Most novelists find a ready-made genre to work in. Amy Tan is one of the few to create her own. Not Chinese American fiction as such, but a distinctive way of exploring the fault lines where two ways of thinking and living grind against each other like continental plates, sending up comic jets of steam and rumbling with ominous tremors.
The top plate, represented by Tan's younger characters, is American. It's takeout food, egalitarian marriage, San Francisco 49er caps, university educations, mild bohemianism, looser family ties, upscale condos, divorce. It's a skeptical, rationalistic outlook, a belief that the only significant history began when we were born.
The bottom plate, the Chinese one, can lie quietly for years, hidden by the older characters' fractured English and their sometimes amusing attempts to adjust to the New World. Then-- crack! --we hear their true voices, decades fall away like slabs of rock and hitherto unimagined depths of suffering and devotion gape at our feet.
Tan's first novel, "The Joy Luck Club," surprised and delighted readers with the new genre already formed. "The Hundred Secret Senses" shows that Tan's storytelling skills are as intact as ever. It's surely the feel-good ghost story of the year. But the fact that it is a ghost story--that it relies at least as much on private mythology as on shared experience--hints that her original inspiration may be flagging.
The narrator on the American side of the tectonic divide is Olivia Yee Laguni Bishop. Her Chinese father has died. Her Caucasian mother has good-naturedly neglected her. Her husband and business partner, Simon, is haunted by memories of a college girlfriend who was killed in an avalanche. After 17 years of being a stand-in--or so she feels--Olivia is divorcing him.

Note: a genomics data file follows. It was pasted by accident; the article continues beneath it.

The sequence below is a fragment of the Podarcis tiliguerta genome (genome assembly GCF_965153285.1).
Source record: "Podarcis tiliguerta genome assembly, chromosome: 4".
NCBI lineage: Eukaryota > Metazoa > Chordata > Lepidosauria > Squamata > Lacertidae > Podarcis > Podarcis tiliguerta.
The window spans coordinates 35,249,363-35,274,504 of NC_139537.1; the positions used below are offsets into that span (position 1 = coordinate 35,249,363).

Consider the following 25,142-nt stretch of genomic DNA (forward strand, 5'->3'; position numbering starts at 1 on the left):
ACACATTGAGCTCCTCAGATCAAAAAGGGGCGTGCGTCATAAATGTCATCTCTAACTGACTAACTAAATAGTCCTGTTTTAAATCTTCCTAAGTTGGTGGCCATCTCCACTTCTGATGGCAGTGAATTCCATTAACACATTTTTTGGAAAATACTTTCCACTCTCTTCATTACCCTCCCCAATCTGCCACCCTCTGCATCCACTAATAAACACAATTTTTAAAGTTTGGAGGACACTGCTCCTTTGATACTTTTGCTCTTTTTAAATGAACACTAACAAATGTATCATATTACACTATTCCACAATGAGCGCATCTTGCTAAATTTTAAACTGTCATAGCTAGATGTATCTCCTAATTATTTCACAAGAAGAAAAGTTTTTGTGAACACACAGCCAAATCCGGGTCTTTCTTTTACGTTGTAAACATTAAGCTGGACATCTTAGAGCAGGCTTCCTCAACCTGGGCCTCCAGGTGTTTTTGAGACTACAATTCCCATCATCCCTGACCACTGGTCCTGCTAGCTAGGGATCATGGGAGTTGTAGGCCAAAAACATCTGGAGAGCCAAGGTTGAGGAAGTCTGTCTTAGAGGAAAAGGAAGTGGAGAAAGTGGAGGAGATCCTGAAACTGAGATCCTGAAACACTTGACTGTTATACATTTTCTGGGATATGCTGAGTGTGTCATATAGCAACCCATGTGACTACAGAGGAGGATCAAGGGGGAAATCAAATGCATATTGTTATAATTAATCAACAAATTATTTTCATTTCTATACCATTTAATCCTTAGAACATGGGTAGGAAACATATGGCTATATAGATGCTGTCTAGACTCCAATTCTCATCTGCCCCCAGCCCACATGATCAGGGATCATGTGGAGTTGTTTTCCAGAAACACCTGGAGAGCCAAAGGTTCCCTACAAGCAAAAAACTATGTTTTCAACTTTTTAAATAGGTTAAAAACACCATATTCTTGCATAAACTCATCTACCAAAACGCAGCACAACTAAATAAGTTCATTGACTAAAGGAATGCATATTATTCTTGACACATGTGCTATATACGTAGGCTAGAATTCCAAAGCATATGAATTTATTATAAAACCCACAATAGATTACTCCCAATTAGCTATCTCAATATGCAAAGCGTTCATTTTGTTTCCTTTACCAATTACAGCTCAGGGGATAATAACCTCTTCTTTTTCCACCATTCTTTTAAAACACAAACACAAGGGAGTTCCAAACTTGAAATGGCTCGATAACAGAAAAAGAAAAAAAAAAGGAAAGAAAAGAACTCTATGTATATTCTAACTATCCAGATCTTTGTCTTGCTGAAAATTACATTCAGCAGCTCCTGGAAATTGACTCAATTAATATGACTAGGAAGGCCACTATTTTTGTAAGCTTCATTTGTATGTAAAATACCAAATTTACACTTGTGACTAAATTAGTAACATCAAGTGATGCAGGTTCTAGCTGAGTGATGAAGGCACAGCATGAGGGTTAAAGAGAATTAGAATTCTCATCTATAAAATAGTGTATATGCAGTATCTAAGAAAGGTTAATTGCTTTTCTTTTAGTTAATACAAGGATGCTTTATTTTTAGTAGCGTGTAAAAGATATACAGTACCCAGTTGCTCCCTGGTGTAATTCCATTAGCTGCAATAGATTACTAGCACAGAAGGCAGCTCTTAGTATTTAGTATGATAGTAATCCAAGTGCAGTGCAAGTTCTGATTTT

The Chinese viewpoint belongs to Olivia's half sister, Kwan, who arrives in San Francisco at age 18 and confides to Olivia, then 6, that she has the ability to see "yin people"--ghosts. Olivia sees them too, for a while. She reveals Kwan's secret, with dire consequences: Kwan is put in a mental hospital and given shock treatments.
More than 30 years later, Kwan is still the only person who offers Olivia the wholehearted love she craves. Out of guilt, Olivia pretends to share Kwan's superstitions and listens to her "wacky" tales about a former life during the 1860s Taiping Rebellion, which ended, she says, when Manchu soldiers killed her and her closest friend, a young American woman missionary.
Kwan insists that Olivia and Simon are fated to stay together. She gets them to accompany her to her home village in China, where spooky things start happening.
In "The Hundred Secret Senses," the two-plate system slides and buckles with a practiced smoothness. Kwan is a wonderful comic character. Olivia and Simon, dating at UC Berkeley, working in public relations, circling each other warily in China, provide wry and amusing counterpoint.
But it used to be, in an Amy Tan novel, that the Chinese level of reality was "realer" than the American. What erupted from history's depths was war, famine, cruelty, anguish, hope, a bracing sense of being in touch with life's elemental facts. Here the Chinese level is one of indulgent fantasy--an assertion that "the world is not a place but the vastness of the soul," that "the soul is nothing more than love, limitless, endless," and that believing in ghosts is a way of "believing that love never dies." Not that many readers will mind.